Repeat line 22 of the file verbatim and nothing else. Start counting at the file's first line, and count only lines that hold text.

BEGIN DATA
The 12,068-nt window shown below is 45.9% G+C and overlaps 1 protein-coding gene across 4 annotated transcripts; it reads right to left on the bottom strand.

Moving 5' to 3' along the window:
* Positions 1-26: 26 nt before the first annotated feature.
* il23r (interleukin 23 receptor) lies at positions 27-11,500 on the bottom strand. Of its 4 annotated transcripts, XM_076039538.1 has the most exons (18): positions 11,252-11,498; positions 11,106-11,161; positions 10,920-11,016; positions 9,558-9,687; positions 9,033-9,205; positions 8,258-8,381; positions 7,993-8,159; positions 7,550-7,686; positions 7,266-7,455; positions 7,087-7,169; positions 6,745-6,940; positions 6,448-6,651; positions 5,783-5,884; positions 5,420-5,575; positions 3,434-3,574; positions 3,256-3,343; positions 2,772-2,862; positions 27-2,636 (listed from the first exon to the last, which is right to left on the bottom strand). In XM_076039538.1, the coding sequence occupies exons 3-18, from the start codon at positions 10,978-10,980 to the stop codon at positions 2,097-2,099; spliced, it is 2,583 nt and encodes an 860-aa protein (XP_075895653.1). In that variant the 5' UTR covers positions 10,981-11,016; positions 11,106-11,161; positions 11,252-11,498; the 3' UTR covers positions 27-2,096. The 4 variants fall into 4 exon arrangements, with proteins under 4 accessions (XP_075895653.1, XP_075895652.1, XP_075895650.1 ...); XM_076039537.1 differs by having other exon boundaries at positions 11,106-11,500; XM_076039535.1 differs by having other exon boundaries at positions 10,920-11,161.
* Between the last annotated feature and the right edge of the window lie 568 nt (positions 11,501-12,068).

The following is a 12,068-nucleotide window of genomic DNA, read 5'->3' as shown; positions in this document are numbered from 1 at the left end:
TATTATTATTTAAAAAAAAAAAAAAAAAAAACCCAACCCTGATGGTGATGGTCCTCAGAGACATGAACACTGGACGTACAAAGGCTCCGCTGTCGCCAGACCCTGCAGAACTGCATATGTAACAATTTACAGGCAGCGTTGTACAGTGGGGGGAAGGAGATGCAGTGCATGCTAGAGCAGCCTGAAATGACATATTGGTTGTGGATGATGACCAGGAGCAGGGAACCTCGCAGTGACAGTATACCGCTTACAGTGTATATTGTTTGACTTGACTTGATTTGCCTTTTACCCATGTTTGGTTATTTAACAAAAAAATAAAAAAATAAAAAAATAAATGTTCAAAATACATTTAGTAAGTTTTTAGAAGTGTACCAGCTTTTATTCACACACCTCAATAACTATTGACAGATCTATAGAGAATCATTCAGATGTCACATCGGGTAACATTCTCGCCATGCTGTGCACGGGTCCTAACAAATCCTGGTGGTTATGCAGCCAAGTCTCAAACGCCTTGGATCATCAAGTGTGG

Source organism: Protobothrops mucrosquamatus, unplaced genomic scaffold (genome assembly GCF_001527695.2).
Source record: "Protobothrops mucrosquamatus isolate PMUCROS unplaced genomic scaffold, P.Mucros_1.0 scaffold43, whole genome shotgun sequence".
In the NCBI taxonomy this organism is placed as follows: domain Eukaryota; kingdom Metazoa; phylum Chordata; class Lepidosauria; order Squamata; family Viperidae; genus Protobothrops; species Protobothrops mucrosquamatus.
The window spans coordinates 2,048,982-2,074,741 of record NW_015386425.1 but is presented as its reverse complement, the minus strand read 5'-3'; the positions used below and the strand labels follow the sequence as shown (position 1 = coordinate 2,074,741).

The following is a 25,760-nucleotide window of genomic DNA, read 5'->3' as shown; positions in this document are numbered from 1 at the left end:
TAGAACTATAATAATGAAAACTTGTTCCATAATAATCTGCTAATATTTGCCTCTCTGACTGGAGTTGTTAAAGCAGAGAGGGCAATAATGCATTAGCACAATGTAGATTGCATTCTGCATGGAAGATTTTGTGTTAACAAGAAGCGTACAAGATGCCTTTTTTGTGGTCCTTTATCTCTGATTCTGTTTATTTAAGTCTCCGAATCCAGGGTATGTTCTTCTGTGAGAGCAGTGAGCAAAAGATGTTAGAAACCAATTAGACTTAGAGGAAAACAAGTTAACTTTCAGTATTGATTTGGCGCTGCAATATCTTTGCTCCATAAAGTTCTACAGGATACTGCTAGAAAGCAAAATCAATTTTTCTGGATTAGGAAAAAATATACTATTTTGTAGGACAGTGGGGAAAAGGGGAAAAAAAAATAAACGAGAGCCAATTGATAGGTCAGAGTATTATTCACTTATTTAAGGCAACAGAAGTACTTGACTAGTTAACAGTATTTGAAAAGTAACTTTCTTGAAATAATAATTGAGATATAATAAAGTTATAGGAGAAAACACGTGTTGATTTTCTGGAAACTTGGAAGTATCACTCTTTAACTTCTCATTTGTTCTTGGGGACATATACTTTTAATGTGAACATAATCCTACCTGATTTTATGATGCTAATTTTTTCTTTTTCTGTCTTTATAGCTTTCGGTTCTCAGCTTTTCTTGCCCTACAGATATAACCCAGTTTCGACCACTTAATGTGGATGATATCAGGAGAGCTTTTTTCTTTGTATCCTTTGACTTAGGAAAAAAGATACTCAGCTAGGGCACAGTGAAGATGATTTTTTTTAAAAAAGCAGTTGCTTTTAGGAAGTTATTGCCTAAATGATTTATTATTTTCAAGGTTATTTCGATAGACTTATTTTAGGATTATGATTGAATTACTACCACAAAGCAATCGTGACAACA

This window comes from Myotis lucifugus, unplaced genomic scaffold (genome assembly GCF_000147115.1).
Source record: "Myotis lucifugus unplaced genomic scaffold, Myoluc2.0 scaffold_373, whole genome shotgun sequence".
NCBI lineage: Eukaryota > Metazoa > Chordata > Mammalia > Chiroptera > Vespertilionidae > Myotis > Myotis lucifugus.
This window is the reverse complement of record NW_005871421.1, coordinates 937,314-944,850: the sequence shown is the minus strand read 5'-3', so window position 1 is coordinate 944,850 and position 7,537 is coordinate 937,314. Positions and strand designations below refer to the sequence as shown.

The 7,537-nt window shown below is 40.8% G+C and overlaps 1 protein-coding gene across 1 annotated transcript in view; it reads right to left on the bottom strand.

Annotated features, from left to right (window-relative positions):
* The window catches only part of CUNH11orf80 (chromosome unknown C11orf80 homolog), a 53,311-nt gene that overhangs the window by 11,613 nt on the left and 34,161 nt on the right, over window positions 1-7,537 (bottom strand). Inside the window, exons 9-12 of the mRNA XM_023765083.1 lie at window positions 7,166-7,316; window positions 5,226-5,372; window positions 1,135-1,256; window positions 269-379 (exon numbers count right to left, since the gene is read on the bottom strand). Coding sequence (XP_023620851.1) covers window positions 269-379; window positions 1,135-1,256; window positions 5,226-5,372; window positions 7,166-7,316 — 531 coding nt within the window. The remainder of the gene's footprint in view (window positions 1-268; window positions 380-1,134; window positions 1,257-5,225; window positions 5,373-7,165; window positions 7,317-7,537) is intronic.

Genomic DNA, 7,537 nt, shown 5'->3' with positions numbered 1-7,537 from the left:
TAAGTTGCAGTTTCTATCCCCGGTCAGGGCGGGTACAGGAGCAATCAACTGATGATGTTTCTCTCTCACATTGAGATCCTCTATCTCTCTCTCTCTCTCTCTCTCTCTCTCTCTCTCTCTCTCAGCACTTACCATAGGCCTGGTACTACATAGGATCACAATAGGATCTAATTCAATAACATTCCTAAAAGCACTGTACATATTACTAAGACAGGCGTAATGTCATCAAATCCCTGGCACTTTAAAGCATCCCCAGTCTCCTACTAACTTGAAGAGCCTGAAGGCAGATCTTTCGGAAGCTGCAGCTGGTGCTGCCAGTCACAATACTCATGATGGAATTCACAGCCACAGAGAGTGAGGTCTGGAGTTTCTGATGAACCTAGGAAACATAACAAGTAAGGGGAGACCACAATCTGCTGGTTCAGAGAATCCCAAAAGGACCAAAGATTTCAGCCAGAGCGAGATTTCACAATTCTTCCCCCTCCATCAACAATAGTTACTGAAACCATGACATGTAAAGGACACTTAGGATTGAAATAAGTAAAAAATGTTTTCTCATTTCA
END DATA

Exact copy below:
TAAGTTGCAGTTTCTATCCCCGGTCAGGGCGGGTACAGGAGCAATCAACTGATGATGTTTCTCTCTCACATTGAGATCCTCTATCTCTCTCTCTCTCTCTCTCTCTCTCTCTCTCTCTCTCTCAGCACTTACCATAGGCCTGGTACTACATAGGATCACAATAGGATCTAATTCAATAACATTCCTAAAAGCACTGTACATATTACTAAGACAGGCGTAATGTCATCAAATCCCTGGCACTTTAAAGCATCCCCAGTCTCCTACTAACTTGAAGAGCCTGAAGGCAGATCTTTCGGAAGCTGCAGCTGGTGCTGCCAGTCACAATACTCATGATGGAATTCACAGCCACAGAGAGTGAGGTCTGGAGTTTCTGATGAACCTAGGAAACATAACAAGTAAGGGGAGACCACAATCTGCTGGTTCAGAGAATCCCAAAAGGACCAAAGATTTCAGCCAGAGCGAGATTTCACAATTCTTCCCCCTCCATCAACAATAGTTACTGAAACCATGACATGTAAAGGACACTTAGGATTGAAATAAGTAAAAAATGTTTTCTCATTTCA